The student news site of Charles E. Smith Jewish Day School

The Lion's Tale

The student news site of Charles E. Smith Jewish Day School

The Lion's Tale

The student news site of Charles E. Smith Jewish Day School

The Lion's Tale

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From educator to activist

Former CESJDS Jewish History teacher and chair Aaron Bregman has always felt passionate about preparing students to confidently engage in civil discourse about complex topics like Jewish identity, antisemitism and the Arab-Israeli conflict. But now, instead of reaching 100 students a year, he’s able to reach close to 2,000 through his work.

Once a month, over 1,900 Jewish high school students meet around the United States to discuss their experiences with antisemitism, learn how to respond to antisemitism and how they can embrace their Jewish identities. This program is called Leaders for Tomorrow (LFT), created by the High School Affairs department at the American Jewish Committee (AJC). Bregman is the director of the department.

“When students end the program, they have the ability to walk into a class, walk into a professor’s office, walk into whatever, you name it and say confidently, ‘Here’s what I believe. I’d love to have a conversation about X, Y or Z and actually engage in civil discourse,’” Bregman said.

After a decade of working at JDS, Bregman left after the 2021-22 school year to work at the AJC. The goal of the AJC is to shape a brighter future for Jewish teens by discussing with leaders on the highest levels of government and society about combating antisemitism, talking to the world about Israel and democratic values.

Bregman’s role as the High School Affairs department director is to help students that have questions about the AJC and what the organization can teach them about combating antisemitism, along with sending out a representative from the AJC to speak with students across the country.

Last summer, Bregman gathered 10 heads of private independent schools from across the country and traveled to Israel to talk about the issues that Israel is facing today. He focused on explaining the diversity of Israel and the history and current events of the Arab-Israeli conflict.

“They can go back to their schools, work with their educators, work with their Jewish student body, so they have a better sense of what’s happening on the ground [in Israel], and so they can actually have some investment in that conversation,” Bregman said.

Bregman’s leadership in the JDS community is still seen by teachers and alumni today, including alumnus Micah Gritz (‘20), who is currently a senior at Tufts University. Gritz is the Chief Operating Officer at Jewish On Campus, an organization focusing on bringing awareness to antisemitism on college campuses.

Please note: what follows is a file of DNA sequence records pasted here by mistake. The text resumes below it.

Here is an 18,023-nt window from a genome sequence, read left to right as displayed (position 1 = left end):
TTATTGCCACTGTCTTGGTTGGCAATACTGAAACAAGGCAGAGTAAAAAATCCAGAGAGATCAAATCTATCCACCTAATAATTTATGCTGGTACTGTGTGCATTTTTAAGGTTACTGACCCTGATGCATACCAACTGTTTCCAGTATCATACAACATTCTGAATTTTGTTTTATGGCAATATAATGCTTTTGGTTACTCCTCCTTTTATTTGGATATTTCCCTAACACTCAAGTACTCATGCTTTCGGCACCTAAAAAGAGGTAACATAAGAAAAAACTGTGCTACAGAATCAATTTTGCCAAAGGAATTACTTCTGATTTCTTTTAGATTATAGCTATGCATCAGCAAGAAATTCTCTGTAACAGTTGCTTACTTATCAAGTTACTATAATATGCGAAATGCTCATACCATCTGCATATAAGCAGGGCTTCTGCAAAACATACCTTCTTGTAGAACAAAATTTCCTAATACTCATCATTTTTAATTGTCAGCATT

Gritz said Bregman was a very “passionate and enthusiastic” teacher, and he stated how he was very relatable in sharing his experiences as a high school and college student. Gritz credits his interest in the Arab-Israeli conflict to Bregman and his teaching style.

“I feel like he really ignited a passion within me for international relations, and specifically, the conflicts in the Middle East,” Gritz said. “I think it’s safe to say he changed my life.”

The current chair of the Jewish History Department, Dan Rosenthal, said that he and Bregman worked together closely for seven years, in which they worked on teaching about Israel’s history and the Arab-Israeli conflict.

“I think it’s a really good opportunity for him to be able to take his knowledge and share it with a wider audience that’s not just within Maryland, but across the entire country,” Rosenthal said.

Bregman says he misses his colleagues and how he could engage with many high school students every day. Especially since Oct. 7, Bregman misses the strong community that JDS brought.

“As someone who’s a local, I always appreciated the warmness and comfort the JDS community provided me and I always will remember that,” Bregman said.

Since antisemitic and anti-Israel sentiment has increased exponentially over the past few months, he advises students to speak up for their beliefs.

“[What] I would particularly tell JDS students is: Be confident and don’t be afraid to speak out when you hear such rhetoric,” Bregman said. “I have 120% faith in our Jewish history department. They are giving our students those tools and those materials to understand that background. Then, where the students need to step up is in the non JDS spaces, when they hear rhetoric like that to say proudly loudly, that is antisemitism.”

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